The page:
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Historians Uncover Photos Showing Human Zoos From 200 Years Ago

Andrei Tapalaga
Filipinos are pictured in loincloths sitting in a circle together at Coney Island in New York in the early 20th centuryRareHistoricalPhotos

Many people are not aware, but Human Zoos used to be quite a common thing in the western world during the 19th and early 20th centuries. What these Zoos consisted of were tribesmen from various corners of the world put on display for the entertainment of others. Instead of cages, these indigenous people were placed in habitats that were similar to their place of origin, and in exchange for this cruel slavery, they were given the bare minimum to survive.

These people were treated like animals and in some cases, even worse. The man behind this idea was Carl Hagenbeck, a German animal merchant who even started the famous Hagebeck Zoo in Hamburg, Germany. During the 19th century, he had the idea of exhibiting tribes from around the world in a similar way as animals. He knew that the western population would pay good money to see exotic tribes in their “natural habitat” for their own entertainment.
A Congolese Pygmy tribe dances at the St. Louis World Fair in 1904Rare Historical Photos

It was not long until these Zoos started to open all around Europe, as well as the United States. Over the years many pictures taken by tourists who have visited Human Zoos were uncovered by historians who were amazed at how abnormal those people in “cages” were treated and the reactions of the western society as if they were looking at animals and not human beings.
A young Filipino girl is pictured sitting on a wooden bench in an enclosure in Coney Island, New York in another horrifying 1906 'exhibit'.Rare Historical Photos

Just like a zoo had every type of exotic animal, so did Human Zoos house exotic tribes. Those in America even housed Native Americans.
Chief Yellow Hair and his council standing in front of replicas of teepees at a human zoo at the 1904 World's Fair in St Louis, MissouriRare Historical Photos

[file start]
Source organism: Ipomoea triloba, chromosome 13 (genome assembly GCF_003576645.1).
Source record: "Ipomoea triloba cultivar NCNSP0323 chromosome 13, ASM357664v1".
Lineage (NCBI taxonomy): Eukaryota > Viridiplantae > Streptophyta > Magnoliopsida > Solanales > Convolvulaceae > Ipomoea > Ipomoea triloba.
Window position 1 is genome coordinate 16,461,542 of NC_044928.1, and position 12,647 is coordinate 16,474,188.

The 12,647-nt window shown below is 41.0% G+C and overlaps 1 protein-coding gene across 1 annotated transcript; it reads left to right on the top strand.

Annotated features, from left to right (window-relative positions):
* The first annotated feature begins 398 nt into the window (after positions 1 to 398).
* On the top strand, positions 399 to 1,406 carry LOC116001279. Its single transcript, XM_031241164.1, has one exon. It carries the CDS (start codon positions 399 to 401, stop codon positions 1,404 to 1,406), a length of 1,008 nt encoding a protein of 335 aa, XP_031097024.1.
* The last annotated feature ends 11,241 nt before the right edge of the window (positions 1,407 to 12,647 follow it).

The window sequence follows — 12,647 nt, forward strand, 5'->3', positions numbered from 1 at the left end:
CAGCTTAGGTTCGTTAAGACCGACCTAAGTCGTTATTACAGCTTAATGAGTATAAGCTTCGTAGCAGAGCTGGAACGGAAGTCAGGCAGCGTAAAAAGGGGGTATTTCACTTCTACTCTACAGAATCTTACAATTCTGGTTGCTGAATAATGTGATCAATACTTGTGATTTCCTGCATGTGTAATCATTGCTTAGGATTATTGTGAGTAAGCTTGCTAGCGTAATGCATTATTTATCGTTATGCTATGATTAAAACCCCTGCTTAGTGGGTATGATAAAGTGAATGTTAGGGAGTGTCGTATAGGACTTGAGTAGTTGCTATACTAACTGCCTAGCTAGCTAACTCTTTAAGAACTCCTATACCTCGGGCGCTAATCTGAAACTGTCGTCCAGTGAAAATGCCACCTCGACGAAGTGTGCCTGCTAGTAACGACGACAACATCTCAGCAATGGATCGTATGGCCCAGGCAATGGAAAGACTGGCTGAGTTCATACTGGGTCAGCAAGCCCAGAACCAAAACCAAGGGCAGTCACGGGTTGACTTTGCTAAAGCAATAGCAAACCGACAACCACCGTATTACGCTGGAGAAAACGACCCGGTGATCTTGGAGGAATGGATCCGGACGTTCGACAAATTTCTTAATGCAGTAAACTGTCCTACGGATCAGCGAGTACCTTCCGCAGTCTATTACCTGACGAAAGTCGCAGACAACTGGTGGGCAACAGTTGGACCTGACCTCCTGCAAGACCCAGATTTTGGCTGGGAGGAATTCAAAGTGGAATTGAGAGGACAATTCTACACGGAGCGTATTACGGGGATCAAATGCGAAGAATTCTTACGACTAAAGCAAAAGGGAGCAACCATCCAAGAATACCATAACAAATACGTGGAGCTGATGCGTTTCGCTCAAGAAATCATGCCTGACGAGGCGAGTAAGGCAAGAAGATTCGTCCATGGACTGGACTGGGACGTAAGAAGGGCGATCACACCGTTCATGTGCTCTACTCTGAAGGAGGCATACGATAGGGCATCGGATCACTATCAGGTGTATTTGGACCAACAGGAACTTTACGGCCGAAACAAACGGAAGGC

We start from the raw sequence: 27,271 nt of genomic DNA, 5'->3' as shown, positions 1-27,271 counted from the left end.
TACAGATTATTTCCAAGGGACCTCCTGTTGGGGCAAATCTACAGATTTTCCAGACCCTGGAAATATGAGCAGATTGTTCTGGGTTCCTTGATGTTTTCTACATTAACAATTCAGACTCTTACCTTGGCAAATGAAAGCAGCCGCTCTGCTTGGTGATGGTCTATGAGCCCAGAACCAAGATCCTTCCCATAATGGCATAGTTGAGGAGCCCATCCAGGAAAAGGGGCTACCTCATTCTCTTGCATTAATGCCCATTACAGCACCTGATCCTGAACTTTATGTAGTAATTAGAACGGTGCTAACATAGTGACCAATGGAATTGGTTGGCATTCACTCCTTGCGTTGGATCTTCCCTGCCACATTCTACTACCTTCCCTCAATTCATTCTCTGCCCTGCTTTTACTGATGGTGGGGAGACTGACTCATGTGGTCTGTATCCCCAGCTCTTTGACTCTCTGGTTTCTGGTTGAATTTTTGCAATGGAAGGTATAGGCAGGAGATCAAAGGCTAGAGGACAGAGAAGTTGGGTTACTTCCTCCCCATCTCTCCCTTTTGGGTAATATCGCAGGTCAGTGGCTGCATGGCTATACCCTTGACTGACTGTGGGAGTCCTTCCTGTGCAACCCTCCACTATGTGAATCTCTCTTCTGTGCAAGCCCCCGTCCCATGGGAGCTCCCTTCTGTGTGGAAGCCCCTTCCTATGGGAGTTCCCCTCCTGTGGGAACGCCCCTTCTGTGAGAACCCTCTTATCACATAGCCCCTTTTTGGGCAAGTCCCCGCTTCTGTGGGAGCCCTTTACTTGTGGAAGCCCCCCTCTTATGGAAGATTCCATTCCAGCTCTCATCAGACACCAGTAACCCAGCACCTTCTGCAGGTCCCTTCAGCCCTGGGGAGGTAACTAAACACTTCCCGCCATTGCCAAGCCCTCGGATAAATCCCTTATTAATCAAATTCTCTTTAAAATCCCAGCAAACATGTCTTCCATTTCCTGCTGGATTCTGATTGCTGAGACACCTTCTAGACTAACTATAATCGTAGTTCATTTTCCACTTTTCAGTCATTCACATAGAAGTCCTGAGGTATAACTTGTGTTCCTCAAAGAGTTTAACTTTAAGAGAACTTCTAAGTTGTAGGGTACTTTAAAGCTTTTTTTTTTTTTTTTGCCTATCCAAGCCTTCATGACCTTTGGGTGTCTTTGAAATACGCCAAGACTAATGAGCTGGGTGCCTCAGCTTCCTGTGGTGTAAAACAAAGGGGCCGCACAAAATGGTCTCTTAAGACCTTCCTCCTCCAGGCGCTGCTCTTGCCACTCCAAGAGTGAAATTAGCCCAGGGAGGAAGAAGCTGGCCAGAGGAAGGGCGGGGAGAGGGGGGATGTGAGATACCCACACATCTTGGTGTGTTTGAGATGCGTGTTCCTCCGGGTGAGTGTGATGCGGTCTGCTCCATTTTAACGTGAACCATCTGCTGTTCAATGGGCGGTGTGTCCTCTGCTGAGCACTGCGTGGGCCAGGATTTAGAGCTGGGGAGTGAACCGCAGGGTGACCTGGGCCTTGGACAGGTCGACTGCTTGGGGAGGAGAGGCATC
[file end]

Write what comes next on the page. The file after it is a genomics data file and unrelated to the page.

It was not only the way that these people were treated by tourists who came to see them but the idea that a lot of money was being made off these indigenous people which shows just how cruel humanity can be.
An African girl is shown at the 1958 Expo in Brussels, Belgium that featured a 'Congo Village' with visitors watching her from behind fencesRare Historical Photos

Some of these indigenous people were even forced to hunt within these Zoos just for the entertainment of others. Many of them had big places built with huts and surrounded by wild animals to simulate their original habitat and enforce their cultural lifestyle for the amusement of western society.
indigenous people are shown participating in archery in 1904 in St Louis, Missouri, at an event named the 'Savage Olympics Exhibition.Rare Historical Photos
German zoologist Professor Lutz Heck is pictured (left) with an elephant and a family he brought to the Berlin Zoo, in Germany in 1931.Rare Historical Photos

Some of them were taken out of the Zoos and made to walk around towns in order to market the Zoos and attract more tourists. This was also done by the newspapers from the time brought a lot of attention, as well as a lot of popularity to this cruel venture.
Original caption: "'Cannibals carrying their master', World's Columbian Exposition, Chicago, Ill." 1893.Rare Historical Photos

Right now an official website has been created named “” which houses a digital archive of all the information behind Human Zoos and it constantly updates with new photos that are being uncovered by historians.

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